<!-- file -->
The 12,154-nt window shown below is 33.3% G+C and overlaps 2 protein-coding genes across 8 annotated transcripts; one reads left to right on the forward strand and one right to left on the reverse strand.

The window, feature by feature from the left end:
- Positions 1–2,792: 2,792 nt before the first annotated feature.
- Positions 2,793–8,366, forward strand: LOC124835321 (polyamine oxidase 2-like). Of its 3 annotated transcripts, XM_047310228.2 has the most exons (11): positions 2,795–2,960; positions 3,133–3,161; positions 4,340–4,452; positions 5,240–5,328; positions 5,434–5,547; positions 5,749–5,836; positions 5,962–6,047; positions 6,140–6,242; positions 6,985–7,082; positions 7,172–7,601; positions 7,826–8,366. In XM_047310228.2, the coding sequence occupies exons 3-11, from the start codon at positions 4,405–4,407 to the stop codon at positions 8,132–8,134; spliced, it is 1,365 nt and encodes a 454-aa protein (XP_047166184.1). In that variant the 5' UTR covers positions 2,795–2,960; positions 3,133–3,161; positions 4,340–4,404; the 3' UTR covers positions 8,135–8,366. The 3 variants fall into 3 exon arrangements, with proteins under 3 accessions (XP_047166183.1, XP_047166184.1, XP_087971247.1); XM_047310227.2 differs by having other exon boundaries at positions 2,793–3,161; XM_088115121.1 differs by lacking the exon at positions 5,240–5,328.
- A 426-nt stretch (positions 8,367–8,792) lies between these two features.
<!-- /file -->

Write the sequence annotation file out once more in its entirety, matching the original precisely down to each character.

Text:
The 12,154-nt window shown below is 33.3% G+C and overlaps 2 protein-coding genes across 8 annotated transcripts; one reads left to right on the forward strand and one right to left on the reverse strand.

The window, feature by feature from the left end:
- Positions 1–2,792: 2,792 nt before the first annotated feature.
- Positions 2,793–8,366, forward strand: LOC124835321 (polyamine oxidase 2-like). Of its 3 annotated transcripts, XM_047310228.2 has the most exons (11): positions 2,795–2,960; positions 3,133–3,161; positions 4,340–4,452; positions 5,240–5,328; positions 5,434–5,547; positions 5,749–5,836; positions 5,962–6,047; positions 6,140–6,242; positions 6,985–7,082; positions 7,172–7,601; positions 7,826–8,366. In XM_047310228.2, the coding sequence occupies exons 3-11, from the start codon at positions 4,405–4,407 to the stop codon at positions 8,132–8,134; spliced, it is 1,365 nt and encodes a 454-aa protein (XP_047166184.1). In that variant the 5' UTR covers positions 2,795–2,960; positions 3,133–3,161; positions 4,340–4,404; the 3' UTR covers positions 8,135–8,366. The 3 variants fall into 3 exon arrangements, with proteins under 3 accessions (XP_047166183.1, XP_047166184.1, XP_087971247.1); XM_047310227.2 differs by having other exon boundaries at positions 2,793–3,161; XM_088115121.1 differs by lacking the exon at positions 5,240–5,328.
- A 426-nt stretch (positions 8,367–8,792) lies between these two features.